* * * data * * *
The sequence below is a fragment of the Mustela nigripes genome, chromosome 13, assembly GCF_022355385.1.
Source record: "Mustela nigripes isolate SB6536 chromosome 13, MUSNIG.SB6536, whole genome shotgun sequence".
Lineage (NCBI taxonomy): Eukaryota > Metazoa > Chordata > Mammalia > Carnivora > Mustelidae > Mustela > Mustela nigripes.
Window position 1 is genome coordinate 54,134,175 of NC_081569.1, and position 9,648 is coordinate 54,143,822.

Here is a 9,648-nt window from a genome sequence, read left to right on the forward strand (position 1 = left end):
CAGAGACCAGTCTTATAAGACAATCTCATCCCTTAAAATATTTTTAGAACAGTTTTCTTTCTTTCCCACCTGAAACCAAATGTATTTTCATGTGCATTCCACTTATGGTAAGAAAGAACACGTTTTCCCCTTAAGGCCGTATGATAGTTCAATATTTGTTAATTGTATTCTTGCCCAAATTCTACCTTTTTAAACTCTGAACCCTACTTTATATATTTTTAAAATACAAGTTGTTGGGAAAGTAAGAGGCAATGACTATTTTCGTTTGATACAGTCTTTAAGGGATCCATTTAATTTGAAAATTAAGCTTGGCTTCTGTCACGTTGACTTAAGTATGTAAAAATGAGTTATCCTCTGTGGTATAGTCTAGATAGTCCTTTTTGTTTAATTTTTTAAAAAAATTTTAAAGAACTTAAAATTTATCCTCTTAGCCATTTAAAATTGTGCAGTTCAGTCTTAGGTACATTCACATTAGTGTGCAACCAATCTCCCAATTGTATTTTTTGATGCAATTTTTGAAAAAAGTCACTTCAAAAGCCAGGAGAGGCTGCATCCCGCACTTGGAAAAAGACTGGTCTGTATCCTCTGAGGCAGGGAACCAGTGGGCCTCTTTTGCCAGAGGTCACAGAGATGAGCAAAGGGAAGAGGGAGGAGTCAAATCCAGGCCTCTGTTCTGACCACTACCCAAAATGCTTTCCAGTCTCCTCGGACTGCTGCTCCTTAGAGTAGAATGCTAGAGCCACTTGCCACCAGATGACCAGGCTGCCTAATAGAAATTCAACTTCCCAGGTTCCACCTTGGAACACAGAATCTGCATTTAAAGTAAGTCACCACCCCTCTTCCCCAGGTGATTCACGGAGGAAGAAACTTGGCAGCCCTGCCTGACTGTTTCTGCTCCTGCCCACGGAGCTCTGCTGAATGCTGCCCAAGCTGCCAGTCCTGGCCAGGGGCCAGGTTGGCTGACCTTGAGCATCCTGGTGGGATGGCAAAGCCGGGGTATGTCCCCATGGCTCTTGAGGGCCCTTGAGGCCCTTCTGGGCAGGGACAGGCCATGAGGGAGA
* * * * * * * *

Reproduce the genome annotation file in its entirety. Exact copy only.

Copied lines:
The sequence below is a fragment of the Mustela nigripes genome, chromosome 13, assembly GCF_022355385.1.
Source record: "Mustela nigripes isolate SB6536 chromosome 13, MUSNIG.SB6536, whole genome shotgun sequence".
Lineage (NCBI taxonomy): Eukaryota > Metazoa > Chordata > Mammalia > Carnivora > Mustelidae > Mustela > Mustela nigripes.
Window position 1 is genome coordinate 54,134,175 of NC_081569.1, and position 9,648 is coordinate 54,143,822.

Here is a 9,648-nt window from a genome sequence, read left to right on the forward strand (position 1 = left end):
CAGAGACCAGTCTTATAAGACAATCTCATCCCTTAAAATATTTTTAGAACAGTTTTCTTTCTTTCCCACCTGAAACCAAATGTATTTTCATGTGCATTCCACTTATGGTAAGAAAGAACACGTTTTCCCCTTAAGGCCGTATGATAGTTCAATATTTGTTAATTGTATTCTTGCCCAAATTCTACCTTTTTAAACTCTGAACCCTACTTTATATATTTTTAAAATACAAGTTGTTGGGAAAGTAAGAGGCAATGACTATTTTCGTTTGATACAGTCTTTAAGGGATCCATTTAATTTGAAAATTAAGCTTGGCTTCTGTCACGTTGACTTAAGTATGTAAAAATGAGTTATCCTCTGTGGTATAGTCTAGATAGTCCTTTTTGTTTAATTTTTTAAAAAAATTTTAAAGAACTTAAAATTTATCCTCTTAGCCATTTAAAATTGTGCAGTTCAGTCTTAGGTACATTCACATTAGTGTGCAACCAATCTCCCAATTGTATTTTTTGATGCAATTTTTGAAAAAAGTCACTTCAAAAGCCAGGAGAGGCTGCATCCCGCACTTGGAAAAAGACTGGTCTGTATCCTCTGAGGCAGGGAACCAGTGGGCCTCTTTTGCCAGAGGTCACAGAGATGAGCAAAGGGAAGAGGGAGGAGTCAAATCCAGGCCTCTGTTCTGACCACTACCCAAAATGCTTTCCAGTCTCCTCGGACTGCTGCTCCTTAGAGTAGAATGCTAGAGCCACTTGCCACCAGATGACCAGGCTGCCTAATAGAAATTCAACTTCCCAGGTTCCACCTTGGAACACAGAATCTGCATTTAAAGTAAGTCACCACCCCTCTTCCCCAGGTGATTCACGGAGGAAGAAACTTGGCAGCCCTGCCTGACTGTTTCTGCTCCTGCCCACGGAGCTCTGCTGAATGCTGCCCAAGCTGCCAGTCCTGGCCAGGGGCCAGGTTGGCTGACCTTGAGCATCCTGGTGGGATGGCAAAGCCGGGGTATGTCCCCATGGCTCTTGAGGGCCCTTGAGGCCCTTCTGGGCAGGGACAGGCCATGAGGGAGA